The legend of St. Valentine

The statue of St. Valentine inside Whitefriar Street Church.

Every year, February 14th , better known as St Valentine’s Day, is celebrated worldwide. But what do we really know about St Valentine, whose relics are on display in Whitefriar Street Church?

There are many different legends of St Valentine, some say it comes from the pagan fertility festival Lupercalia while others believe it come from Valentine of Rome.

The legend of Valentine of Rome comes from a Roman priest who was asked to heal a young girl, called Julia, of blindness.

Valentine grew close to Julia but unfortunately he couldn’t heal her, so he was arrested and sentenced to death.

The night before his execution, Valentine wrote a farewell letter to Julia, ending it “from your Valentine”.Legends say that when Julia received the letter, her blindness was cured.

In the year 496AD, Pope Gelasius made the 14th of February St Valentine’s day, and it has been celebrated as the day of love ever since.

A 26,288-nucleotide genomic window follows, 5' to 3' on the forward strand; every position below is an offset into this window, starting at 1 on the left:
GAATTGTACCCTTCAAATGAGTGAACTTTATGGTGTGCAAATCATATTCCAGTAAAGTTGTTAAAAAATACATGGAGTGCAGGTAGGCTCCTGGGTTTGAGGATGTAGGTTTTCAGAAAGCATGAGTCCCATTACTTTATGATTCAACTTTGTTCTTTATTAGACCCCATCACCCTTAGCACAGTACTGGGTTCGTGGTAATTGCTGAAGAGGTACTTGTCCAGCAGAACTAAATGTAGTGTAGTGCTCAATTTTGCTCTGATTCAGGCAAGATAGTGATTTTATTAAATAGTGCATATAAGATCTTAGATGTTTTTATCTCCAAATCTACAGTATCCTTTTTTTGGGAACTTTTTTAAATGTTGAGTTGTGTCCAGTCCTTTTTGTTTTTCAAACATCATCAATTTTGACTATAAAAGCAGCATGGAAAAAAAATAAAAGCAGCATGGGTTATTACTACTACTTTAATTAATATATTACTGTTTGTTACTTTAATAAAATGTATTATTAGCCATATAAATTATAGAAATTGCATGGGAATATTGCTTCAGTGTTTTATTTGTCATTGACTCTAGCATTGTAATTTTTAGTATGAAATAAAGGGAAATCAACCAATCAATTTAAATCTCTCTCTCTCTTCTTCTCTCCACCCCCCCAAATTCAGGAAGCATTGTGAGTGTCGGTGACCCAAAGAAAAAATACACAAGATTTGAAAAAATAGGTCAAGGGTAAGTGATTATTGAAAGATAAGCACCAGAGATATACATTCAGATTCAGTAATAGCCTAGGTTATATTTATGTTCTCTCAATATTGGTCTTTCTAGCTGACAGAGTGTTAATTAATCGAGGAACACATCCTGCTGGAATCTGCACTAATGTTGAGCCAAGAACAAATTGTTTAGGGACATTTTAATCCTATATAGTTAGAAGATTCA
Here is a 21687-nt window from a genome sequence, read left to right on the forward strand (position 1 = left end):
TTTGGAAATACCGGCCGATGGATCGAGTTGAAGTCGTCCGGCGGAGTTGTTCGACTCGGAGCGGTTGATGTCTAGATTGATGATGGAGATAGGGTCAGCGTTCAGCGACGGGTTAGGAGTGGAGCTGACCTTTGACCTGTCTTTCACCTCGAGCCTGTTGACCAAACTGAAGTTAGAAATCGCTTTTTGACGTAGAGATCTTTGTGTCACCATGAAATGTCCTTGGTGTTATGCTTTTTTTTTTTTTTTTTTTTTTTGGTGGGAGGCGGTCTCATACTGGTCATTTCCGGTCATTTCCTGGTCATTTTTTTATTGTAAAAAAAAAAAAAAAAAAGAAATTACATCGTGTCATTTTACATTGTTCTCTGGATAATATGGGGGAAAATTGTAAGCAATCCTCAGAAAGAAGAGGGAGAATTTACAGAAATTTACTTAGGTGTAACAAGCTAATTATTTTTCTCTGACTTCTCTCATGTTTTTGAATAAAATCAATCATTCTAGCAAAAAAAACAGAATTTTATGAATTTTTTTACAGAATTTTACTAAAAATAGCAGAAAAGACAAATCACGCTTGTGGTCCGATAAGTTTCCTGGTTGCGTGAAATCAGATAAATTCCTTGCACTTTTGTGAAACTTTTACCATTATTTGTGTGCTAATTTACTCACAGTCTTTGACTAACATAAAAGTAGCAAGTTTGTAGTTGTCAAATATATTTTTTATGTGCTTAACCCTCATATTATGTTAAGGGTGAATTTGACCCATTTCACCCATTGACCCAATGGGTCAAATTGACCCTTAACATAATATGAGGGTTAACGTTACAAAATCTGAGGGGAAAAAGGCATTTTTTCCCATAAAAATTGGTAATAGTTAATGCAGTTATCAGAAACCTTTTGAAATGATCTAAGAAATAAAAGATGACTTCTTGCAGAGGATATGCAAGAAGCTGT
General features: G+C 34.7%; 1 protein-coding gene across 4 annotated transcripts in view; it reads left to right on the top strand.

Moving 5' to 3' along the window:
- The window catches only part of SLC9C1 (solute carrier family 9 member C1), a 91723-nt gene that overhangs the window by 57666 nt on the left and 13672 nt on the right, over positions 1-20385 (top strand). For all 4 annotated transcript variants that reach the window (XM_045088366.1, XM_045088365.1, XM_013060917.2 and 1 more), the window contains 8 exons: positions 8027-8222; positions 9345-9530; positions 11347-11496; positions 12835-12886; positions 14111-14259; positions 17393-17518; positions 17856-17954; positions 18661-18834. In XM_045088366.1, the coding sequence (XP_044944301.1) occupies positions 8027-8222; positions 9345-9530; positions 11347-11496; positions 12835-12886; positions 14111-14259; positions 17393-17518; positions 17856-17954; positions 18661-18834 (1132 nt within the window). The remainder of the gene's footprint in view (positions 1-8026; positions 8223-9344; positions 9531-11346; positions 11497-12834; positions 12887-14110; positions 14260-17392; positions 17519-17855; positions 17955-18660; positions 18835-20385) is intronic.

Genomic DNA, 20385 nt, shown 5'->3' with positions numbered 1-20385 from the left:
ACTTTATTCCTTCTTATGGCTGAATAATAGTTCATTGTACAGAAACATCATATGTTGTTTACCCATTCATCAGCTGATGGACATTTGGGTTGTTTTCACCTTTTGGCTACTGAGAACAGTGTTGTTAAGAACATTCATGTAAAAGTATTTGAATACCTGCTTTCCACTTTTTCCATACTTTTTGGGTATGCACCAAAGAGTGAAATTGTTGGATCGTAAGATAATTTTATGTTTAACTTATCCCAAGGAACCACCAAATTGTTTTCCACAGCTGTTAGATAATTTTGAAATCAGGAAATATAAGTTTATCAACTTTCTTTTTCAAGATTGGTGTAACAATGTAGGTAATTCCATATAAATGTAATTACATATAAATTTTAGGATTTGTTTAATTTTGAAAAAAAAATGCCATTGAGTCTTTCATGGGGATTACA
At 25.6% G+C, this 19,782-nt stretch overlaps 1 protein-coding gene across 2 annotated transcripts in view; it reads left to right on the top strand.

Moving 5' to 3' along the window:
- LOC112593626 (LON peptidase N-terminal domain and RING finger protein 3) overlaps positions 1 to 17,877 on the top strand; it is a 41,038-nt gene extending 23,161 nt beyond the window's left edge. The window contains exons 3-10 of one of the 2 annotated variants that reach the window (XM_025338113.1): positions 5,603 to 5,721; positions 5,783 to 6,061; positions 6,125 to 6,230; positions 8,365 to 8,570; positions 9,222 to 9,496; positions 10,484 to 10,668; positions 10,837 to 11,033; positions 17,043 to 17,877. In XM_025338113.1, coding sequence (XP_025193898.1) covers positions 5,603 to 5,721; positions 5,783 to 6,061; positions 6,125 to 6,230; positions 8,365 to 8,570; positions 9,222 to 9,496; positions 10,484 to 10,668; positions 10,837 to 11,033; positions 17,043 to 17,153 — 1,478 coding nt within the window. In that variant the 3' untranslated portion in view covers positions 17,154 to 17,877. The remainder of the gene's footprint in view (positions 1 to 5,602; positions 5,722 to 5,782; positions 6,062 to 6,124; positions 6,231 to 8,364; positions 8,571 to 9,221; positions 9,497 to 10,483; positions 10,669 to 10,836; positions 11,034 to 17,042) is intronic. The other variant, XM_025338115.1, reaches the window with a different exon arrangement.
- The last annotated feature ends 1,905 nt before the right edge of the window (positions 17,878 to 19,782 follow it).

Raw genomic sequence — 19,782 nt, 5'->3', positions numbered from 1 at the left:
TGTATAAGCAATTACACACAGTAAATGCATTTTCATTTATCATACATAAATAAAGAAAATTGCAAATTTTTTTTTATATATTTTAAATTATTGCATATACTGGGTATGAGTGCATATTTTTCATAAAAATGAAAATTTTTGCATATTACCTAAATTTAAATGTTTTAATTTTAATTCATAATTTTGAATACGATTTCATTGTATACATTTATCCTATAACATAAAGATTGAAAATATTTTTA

On Valentine’s Day every year, the relics in Whitefriar Street Church are moved up to the front of the church to be displayed to spectators.

These relics include a vial of what is said to be St. Valentine’s blood, his remains, and artefacts from his life.

There is a permanent shrine, dedicated to St. Valentine, in the church, where the relics are placed underneath a mosaic of the Saint himself.

Saint Valentine’s remains are said to have been brought to Ireland by an Irish Carmelite called John Spratt, in the year 1836, after they were given to him by Pope Gregory XVI.

The Church holds a Blessing of the Rings at 11.00am and 3.15pm on Valentine’s Day for those about to married.

So if you’re looking to be really romantic this Valentine’s Day, bring your loved one to visit the relic of the Patron Saint of Love.

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